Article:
Will Pluto Surprise Us?

As NASA’s New Horizons mission approaches the former-planet Pluto, I’ve started to rethink what they might find there. I remember reading as a child about how Pluto was made of ice and rock—a cold, dead world. Of course, scientists “know” this is what Pluto must be like, even though it is only a speck in the sky when viewed through our most powerful telescopes. No body so far from the sun could be anything but frozen, right?

This conclusion is natural if we accept the ruling cosmogony, which says that the solar system formed from a swirling cloud of gas over 4.5 billion years. The majority of scientists believe this right? So there must be something to it.

But let’s take a moment to consider how well past predictions of this model have matched what we observe. The model predicted that Uranus and Neptune shouldn’t be radiating a greater amount of heat than they receive from the sun, shouldn’t have very strong magnetic fields, and shouldn’t be geologically or atmospherically active. Basically, they should be cold and dead.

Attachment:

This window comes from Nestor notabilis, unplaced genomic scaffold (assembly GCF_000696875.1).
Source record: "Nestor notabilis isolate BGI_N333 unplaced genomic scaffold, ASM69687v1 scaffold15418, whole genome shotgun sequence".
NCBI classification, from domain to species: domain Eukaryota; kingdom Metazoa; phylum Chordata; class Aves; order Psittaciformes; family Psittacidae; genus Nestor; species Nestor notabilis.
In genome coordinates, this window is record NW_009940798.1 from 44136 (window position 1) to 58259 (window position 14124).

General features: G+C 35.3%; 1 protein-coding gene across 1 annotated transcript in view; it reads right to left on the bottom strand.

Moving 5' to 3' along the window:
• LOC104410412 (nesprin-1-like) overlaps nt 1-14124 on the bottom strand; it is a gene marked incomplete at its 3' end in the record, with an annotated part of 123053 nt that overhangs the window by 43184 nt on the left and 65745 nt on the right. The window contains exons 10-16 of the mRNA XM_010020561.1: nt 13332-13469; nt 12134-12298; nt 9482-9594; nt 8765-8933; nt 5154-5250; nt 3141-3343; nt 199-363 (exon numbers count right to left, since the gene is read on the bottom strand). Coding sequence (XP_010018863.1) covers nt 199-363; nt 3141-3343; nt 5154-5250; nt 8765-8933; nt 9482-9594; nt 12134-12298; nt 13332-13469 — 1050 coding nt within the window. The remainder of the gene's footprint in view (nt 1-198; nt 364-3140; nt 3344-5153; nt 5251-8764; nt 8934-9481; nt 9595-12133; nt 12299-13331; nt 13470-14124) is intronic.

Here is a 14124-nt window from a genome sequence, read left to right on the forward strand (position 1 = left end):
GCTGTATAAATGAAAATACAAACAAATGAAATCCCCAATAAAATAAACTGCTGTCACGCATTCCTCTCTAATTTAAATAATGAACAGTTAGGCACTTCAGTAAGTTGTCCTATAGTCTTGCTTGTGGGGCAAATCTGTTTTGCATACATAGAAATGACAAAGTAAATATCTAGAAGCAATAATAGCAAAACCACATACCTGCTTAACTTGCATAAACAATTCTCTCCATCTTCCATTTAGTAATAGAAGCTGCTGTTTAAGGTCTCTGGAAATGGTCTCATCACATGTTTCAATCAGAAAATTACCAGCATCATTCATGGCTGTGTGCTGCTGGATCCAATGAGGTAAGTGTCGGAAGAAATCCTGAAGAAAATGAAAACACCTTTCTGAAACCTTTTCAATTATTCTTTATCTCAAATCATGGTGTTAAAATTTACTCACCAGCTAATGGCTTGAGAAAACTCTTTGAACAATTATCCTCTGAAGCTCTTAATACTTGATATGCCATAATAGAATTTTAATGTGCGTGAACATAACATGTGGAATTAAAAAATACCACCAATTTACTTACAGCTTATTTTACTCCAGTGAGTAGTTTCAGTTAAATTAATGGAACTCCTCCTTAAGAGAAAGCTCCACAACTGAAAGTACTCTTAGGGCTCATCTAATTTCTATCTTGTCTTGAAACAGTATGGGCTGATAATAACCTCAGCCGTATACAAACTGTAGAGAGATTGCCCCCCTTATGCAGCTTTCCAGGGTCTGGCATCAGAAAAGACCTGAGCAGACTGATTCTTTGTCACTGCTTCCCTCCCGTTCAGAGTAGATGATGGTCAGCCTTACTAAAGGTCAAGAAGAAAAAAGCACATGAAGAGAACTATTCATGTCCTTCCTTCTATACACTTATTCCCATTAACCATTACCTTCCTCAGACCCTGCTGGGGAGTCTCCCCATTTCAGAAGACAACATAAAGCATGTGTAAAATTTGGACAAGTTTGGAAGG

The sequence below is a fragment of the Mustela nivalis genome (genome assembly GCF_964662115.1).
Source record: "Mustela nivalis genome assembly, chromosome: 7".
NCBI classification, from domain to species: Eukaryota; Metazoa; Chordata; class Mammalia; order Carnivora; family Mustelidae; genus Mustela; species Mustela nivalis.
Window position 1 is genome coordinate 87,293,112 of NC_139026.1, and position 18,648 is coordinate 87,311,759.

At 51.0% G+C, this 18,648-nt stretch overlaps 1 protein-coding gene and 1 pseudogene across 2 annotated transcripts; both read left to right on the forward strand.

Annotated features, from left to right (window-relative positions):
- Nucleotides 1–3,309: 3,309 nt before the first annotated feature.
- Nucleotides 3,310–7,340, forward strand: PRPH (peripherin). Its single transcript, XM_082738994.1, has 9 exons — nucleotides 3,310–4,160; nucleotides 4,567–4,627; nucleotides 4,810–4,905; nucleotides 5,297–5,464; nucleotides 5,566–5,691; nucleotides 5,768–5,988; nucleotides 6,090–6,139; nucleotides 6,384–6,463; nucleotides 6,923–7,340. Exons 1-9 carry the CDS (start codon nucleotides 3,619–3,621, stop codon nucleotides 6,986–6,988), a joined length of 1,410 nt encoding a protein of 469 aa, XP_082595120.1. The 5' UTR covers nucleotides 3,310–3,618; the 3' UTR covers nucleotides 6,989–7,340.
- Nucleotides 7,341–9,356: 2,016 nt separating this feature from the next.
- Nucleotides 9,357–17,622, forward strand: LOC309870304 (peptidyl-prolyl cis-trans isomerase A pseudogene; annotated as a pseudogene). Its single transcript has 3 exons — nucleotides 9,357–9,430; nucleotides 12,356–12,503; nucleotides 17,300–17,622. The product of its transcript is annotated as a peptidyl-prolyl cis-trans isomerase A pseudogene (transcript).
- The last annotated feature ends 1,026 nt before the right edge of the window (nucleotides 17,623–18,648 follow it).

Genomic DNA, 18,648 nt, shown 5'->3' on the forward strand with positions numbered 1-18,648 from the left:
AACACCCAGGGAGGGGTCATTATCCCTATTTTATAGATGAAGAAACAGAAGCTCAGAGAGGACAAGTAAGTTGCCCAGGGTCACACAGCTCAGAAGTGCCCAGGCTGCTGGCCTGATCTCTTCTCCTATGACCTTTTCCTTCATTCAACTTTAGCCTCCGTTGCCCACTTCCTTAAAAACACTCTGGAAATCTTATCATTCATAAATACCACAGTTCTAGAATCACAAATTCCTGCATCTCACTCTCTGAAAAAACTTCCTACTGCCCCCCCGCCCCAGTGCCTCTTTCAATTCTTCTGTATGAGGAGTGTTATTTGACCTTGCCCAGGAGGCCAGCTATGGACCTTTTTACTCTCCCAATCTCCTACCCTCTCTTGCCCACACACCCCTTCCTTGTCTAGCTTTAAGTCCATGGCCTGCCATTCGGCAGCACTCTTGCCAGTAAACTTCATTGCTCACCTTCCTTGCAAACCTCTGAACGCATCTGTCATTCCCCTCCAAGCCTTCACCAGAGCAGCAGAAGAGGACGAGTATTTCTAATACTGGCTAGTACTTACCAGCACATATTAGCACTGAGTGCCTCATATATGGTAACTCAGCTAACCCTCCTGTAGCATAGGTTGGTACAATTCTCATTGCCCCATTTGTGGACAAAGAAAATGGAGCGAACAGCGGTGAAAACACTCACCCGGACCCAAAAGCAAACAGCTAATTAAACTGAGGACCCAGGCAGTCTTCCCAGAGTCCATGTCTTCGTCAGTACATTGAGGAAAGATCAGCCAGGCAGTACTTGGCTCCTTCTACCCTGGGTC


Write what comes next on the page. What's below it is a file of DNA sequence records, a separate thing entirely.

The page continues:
So how did those predictions stand up to reality? When the Voyager 1 and 2 spacecraft visited Uranus and Neptune, they discovered that these planets aren’t cold and dead. They both have strong magnetic fields. They both radiate more heat energy out into space than they get from the sun. And Neptune has the strongest winds in the solar system, measured at more than 1100 mph. In other words, they are both warm and active.

This isn’t a surprise to the biblical creationist, since he knows that the solar system is young. While 6000 years is sufficient time for a rather small body to cool down and enter geological and atmospheric stasis, we’d still expect any large body to be warm and active. We not only weren’t surprised by this, we even correctly predicted the  strength of Uranus magnetic field, in sharp contrast to the evolutionists’ predictions.

So you can see why I ask the question, “Will Pluto surprise us?”

While Pluto is much smaller, and (usually) further away than the outer planets, is it large enough that it might still retain some heat? Is it’s atmosphere going to be active? Might we even find evidence one day that it once had a strong magnetic field?

While we can’t say for sure what we’ll find when New Horizons reaches Pluto, one thing seems almost certain: the astronomers are probably in for a surprise.

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